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Meet Jim Turner in Prescott

Our own Jim Turner will be sharing his experiences editing the latest edition of Native Roads at the Smoki Museum Pueblo in Prescott on July 12. For those of you who have been following his posts here, this is your chance to meet Jim, see his photographs, and hear the tales of his ten-day trip retracing the original route in Fran Kosik’s ultimate travel guide to the Four Corners region and the Navajo and Hopi nations.

Details here.

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Jake Page Part Two: From Stolen Hopi Gods to Do Cats Hear with Their Paws?


Jake Page

By Jim Turner

Part One of Jake’s story followed him through grade school and college, his first professional editing job for Anchor Books, and finally his unexpected career turn working for the Natural History Press. From 1963 to 1970, Jake had the honor of working with quite a few leading scientists, among them Jacob Bronowski, Colin Turnbull, and Margaret Mead. With experience, he gained confidence in handling science topics and was especially drawn to anthropology.

Smithsonian coversIn 1970, Jake had the opportunity to join the newly created Smithsonian magazine as scientific content editor. As with his previous job, he worked with fascinating writers and scientists, deepening his knowledge with every issue. By 1973, the magazine began getting 1/3-page ads and they needed some editorial matter to fill the page, so Jake volunteered to write a column about science-type things happening at the institution. He said, “The plan was I would write three and then if it worked we would hire some guy to write it. I wrote the first column, the editor published it, and I wrote the monthly column—‘Phenomena, Comment, and Notes’—for the next seven years” while working full time for Smithsonian. He wrote a column for Science from 1980-86, and then other magazines into the 90s.

Song of Earth SpiritThen came a major unexpected change in matters of heart and career. In 1973, while Jake was at the Smithsonian, he met Susanne Anderson, a well-known Washington D.C. photojournalist. David Brower, Susanne, and Friends of the Earth had just published Song of the Earth Spirit, a beautiful photo book about traditional Navajo life in Arizona. A friend introduced Susanne to Jake, and she visited him with the idea of using some of the book in Smithsonian. Jake said, “I found that the prose parts of the book were too short to make a magazine article, but I loved the book and her style of writing and photographing.” Jake suggested that she write an article about witchcraft on the Navajo reservation. After several trips back and forth, Susanne realized she was too uncomfortable to write about the topic. But every time she returned to Washington D.C., Jake would take her to lunch.  “As it turned out,” Jake said,  “we had lunch together so often that we fell in love,” and they married in 1975.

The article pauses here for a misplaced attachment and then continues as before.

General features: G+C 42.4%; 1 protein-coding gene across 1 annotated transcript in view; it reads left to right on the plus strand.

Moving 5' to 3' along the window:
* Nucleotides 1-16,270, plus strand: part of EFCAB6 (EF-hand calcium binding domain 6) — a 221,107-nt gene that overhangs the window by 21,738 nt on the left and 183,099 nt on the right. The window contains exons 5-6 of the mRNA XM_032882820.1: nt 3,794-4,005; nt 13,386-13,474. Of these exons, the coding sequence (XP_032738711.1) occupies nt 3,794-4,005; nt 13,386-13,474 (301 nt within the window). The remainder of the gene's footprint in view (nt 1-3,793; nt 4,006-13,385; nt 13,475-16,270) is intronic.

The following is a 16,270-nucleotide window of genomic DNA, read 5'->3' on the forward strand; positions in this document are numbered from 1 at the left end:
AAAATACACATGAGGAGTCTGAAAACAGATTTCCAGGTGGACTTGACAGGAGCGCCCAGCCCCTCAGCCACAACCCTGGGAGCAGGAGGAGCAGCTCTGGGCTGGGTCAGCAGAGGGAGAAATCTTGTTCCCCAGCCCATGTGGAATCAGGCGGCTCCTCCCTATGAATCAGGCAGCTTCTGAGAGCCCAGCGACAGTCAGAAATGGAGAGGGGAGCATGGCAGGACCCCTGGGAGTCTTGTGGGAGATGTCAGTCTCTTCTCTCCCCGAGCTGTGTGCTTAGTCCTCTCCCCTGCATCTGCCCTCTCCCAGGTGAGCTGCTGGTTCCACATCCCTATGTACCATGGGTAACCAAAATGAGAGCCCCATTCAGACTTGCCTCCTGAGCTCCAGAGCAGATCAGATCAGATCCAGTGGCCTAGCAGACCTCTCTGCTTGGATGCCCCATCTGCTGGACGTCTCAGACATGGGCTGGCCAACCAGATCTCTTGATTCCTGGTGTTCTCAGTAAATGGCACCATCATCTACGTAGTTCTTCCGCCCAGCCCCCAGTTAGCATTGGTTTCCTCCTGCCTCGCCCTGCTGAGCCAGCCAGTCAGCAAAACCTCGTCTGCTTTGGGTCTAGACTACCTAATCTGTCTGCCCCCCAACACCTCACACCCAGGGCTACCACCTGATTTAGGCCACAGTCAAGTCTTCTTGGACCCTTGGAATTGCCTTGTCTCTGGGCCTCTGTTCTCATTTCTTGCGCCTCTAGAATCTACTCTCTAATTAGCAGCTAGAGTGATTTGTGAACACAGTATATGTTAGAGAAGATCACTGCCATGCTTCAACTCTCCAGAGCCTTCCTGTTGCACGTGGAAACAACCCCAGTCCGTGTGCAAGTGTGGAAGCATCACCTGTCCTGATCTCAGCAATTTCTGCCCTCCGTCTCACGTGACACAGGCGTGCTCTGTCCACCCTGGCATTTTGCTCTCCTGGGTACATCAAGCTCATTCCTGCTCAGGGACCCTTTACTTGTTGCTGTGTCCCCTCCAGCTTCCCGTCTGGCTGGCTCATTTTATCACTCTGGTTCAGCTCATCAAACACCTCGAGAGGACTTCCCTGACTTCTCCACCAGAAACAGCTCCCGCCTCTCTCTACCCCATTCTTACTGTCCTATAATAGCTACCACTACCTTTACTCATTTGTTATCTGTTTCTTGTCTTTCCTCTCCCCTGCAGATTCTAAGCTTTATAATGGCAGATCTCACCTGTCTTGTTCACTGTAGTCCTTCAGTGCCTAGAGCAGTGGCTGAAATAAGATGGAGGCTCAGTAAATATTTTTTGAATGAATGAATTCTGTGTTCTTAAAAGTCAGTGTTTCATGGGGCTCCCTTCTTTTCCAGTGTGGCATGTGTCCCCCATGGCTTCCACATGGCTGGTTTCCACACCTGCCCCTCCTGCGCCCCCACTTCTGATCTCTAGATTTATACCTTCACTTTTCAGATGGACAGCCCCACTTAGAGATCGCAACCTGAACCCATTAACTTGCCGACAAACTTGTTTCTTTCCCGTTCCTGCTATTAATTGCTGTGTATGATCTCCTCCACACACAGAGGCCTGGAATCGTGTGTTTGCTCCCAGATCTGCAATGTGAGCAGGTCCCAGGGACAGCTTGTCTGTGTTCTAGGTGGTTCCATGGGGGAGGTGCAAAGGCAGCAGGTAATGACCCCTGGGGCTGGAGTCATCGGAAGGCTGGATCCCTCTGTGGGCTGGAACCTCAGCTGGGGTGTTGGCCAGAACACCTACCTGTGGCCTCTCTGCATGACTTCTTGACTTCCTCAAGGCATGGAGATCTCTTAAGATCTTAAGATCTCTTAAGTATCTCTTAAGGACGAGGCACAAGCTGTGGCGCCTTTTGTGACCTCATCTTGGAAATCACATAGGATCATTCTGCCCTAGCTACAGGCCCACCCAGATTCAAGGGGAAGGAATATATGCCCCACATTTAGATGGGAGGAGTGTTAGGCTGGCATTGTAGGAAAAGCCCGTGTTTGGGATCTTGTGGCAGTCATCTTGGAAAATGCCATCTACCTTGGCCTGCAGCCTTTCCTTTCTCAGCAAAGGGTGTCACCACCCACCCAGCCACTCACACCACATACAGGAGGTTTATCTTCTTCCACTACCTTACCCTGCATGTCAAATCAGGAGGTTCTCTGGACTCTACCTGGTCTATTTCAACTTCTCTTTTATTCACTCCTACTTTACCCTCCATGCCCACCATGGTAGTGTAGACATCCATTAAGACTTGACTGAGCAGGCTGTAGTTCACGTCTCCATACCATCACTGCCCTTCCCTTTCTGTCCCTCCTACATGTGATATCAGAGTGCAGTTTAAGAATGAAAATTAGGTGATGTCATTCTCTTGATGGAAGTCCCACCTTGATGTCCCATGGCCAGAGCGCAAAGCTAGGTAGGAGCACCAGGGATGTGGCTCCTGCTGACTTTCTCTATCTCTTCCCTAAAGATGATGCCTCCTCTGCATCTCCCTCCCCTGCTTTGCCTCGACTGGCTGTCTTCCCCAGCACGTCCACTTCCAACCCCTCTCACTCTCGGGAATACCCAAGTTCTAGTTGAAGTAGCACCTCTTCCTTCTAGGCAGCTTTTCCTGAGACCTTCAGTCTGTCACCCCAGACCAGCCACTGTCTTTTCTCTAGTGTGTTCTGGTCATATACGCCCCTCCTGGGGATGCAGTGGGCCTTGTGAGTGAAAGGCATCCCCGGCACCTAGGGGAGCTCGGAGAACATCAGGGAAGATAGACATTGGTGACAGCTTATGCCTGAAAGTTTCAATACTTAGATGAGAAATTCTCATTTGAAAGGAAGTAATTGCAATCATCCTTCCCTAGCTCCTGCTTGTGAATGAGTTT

Hopi book coverSusanne kept in touch with her friends in the Four Corners area, and a few years later Hopi Tribal Chairman Abbott Sekaquaptewa, authorized by the tribal council, invited Susanne to create a highly-illustrated book about the Hopi. Since the tribe had not permitted photography on their reservation since the turn of the century, this was a significant honor. Susanne asked him to help, and Jake said this was the main reason he retired from full-time editing at the ripe old age of 44. After eleven trips to the reservation over the next eight years, Harry N. Abrams published HOPI by Susanne and Jake Page in 1982, reprinted by Rio Nuevo Publishers in 2009. In producing this intimate portrait of the Hopi people, Jake said that Susanne “never took a photograph without the Hopis’ knowledge and I never asked a journalistic question. For three decades, many Hopi people have considered the book theirs.”

NAVAJO CoverSoon after HOPI came out, Jake and Susanne were invited to a Congressional event celebrating Indian people. Jake said that then Navajo tribal president Peterson Zah rushed up, asked Susanne to sign his copy of HOPI, and asked her to do a book about the Navajo. When she replied that she had already written Song of the Earth Spirit about the Navajo, Mr. Zah said, “Yes but we want one that’s bigger.” In 1995, Harry N. Abrams published NAVAJO, a beautifully illustrated book about Navajo culture and spirituality, reprinted by Rio Nuevo Publishers in 2010. By this time, the Pages had long since moved to New Mexico.